And guess what? My  SEAL-type hero of the new R & R book, well, he does something stupid, hurts his knee and is incapacitated for 24 hours. Only he's not just in excruciating pain, he's in jeopardy. Heck, if I hurt, I can make my characters hurt. And the best part is, since I felt it, I can get the words down on the page to help my readers feel it, too.

Do you have an example from your life that you've used as inspiration for a scene or a whole book? Is there something you'd like to use but haven't figured out how?

About Fae

Fae RowenFae Rowen discovered the romance genre after years as a science  fiction freak.  Writing futuristics and medieval paranormals, she jokes  that she can live anywhere but the present.  As a mathematician, she knows life’s a lot more fun when you get to define your world and its rules.

Punished, oh-no, that’s published as a co-author of a math textbook, she yearns to hear personal stories about finding love from those who read her books, rather than horrors of algebra lessons gone wrong.  She is grateful for good friends who remind her to do the practical things in life like grocery shop, show up at the airport for a flight and pay bills.

A “hard” scientist who avoided writing classes like the plague, she now enjoys sharing her brain with characters who demand that their stories be told.  Amazing, gifted critique partners keep her on the straight and narrow. Feedback from readers keeps her fingers on the keyboard.

When she’s not hanging out at Writers in the Storm, you can visit Fae at http://faerowen.com  or www.facebook.com/fae.rowen


15 comments on “Three Gold Nuggets for Plotting from Everyday Life”

    1. You're right, Vicki. When I'm on vacation I pay attention to everything. At home, I put my head down and plow through.

  1. Maybe that's what I need - a vacation, floating down a lazy river, heading over to the swim-up bar....sigh.

    Too bad I can't do that...my vacations tend toward high-mileage motorcycling, or long days, fly fishing.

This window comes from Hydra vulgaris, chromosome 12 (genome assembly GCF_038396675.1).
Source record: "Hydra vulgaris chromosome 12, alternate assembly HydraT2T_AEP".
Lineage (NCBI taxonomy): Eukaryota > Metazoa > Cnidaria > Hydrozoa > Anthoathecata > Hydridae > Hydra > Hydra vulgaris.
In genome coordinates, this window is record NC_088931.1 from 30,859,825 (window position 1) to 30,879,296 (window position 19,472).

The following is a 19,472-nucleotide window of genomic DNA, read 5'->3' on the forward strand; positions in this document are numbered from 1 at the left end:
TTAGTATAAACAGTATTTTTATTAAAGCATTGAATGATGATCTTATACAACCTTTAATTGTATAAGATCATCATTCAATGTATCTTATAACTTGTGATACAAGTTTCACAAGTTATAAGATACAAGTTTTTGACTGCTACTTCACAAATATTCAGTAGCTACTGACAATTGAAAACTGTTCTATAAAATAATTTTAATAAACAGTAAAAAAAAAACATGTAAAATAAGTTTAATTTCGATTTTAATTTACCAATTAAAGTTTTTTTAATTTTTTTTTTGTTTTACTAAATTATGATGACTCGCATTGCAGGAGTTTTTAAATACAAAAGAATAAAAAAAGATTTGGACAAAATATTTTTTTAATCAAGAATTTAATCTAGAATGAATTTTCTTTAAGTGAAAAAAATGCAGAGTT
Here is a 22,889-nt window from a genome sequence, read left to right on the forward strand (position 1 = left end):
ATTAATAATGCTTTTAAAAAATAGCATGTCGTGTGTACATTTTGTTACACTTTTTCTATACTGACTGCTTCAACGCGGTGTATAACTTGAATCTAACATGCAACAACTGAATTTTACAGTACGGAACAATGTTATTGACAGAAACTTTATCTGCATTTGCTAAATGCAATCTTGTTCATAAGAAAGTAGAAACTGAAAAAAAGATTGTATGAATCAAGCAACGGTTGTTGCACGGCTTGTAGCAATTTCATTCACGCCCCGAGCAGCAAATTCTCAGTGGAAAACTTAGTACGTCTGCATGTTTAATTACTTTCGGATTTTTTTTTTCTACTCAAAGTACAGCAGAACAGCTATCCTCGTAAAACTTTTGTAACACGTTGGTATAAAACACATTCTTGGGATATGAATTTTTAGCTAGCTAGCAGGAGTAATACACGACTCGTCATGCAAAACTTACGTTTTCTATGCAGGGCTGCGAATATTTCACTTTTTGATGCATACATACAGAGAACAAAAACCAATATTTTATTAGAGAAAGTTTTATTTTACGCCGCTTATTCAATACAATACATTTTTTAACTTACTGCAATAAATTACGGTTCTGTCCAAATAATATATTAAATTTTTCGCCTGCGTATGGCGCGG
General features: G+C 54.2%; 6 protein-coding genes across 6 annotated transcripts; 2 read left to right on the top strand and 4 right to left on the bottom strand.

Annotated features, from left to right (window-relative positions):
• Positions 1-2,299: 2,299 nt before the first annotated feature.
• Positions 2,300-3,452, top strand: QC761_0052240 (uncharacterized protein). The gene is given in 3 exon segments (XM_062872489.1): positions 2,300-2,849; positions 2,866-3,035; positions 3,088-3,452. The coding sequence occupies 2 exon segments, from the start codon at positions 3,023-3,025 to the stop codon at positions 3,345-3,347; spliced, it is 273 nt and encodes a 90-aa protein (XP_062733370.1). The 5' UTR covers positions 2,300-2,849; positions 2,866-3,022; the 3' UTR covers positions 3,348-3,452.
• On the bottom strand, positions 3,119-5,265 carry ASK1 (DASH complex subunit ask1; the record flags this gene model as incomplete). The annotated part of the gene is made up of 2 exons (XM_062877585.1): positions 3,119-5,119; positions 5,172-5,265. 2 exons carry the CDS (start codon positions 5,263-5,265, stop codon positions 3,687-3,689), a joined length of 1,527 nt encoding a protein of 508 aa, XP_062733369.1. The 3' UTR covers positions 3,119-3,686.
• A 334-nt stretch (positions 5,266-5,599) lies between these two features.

But maybe I'd plot better if I did!

    1. I'd say a motorcycle trip is a great way to get plot ideas, Laura. Uhm, didn't you write a book about a woman who road her motorcycle around the country fixing up houses?

      1. Never fear, Jenny, there was a swim-up bar, though I never got there. That was the pool with a DJ, fun competitions and prizes.

  2. Great ideas, Fae. I regularly pull emotions and circumstances from my own life. My last novel had three people die - each one important to the main character. The emotions my MC felt were emotions I'd felt - though she handled those emotions differently than I did. I like the idea of pulling whole scenes from a vacation and grumpy moments amplified. Thanks for giving me new ways to think about it.

    1. I'm not as good at sharing my own deep emotions as I'd like. The idea of having my characters react differently than I do is a great takeaway from your comment. Have fun with your grumpy moments!

    2. I do the same thing Carol. My characters may face similar situations or emotions but I'll have them react in ways that I wouldn't or couldn't (or wish I could 🙂 ).

      1. The "wish I could" is a great reminder that, unlike real life, we can think about that great come-back line until it's perfect, Orly.

  3. Fae, the descriptions of floating on a lazy river were wonderful. In this current state of my life, I am not doing much traveling ... that is not in the physical sense. I travel in my head or get lost in the calm blue of the ocean andthe perpetual sunshine. I draw on my memories of a long-ago time in a strange place called Brooklyn, dig deep into the trunk of crazy characters and find new ways to combine them into a series of mishaps. I'm just a little devil that way.

    Ideas for a book? They might come from a conversation I overheard in a restaurant, the look of a stranger I pass on the street. I honestly never know and I suppose that is the best part ... I float on the river of my memories 🙂

  4. "I float on the river of my memories"--and what wonderful gold nuggets are in that river! Don't we always have our antennas out for those "odd" overheard conversations? Often I revert back to my old geeky ways of ignoring people in favor of obscure mental pursuits, but I have to be more observant all the time to grab those nuggets that float by. Thanks for helping me figure that out!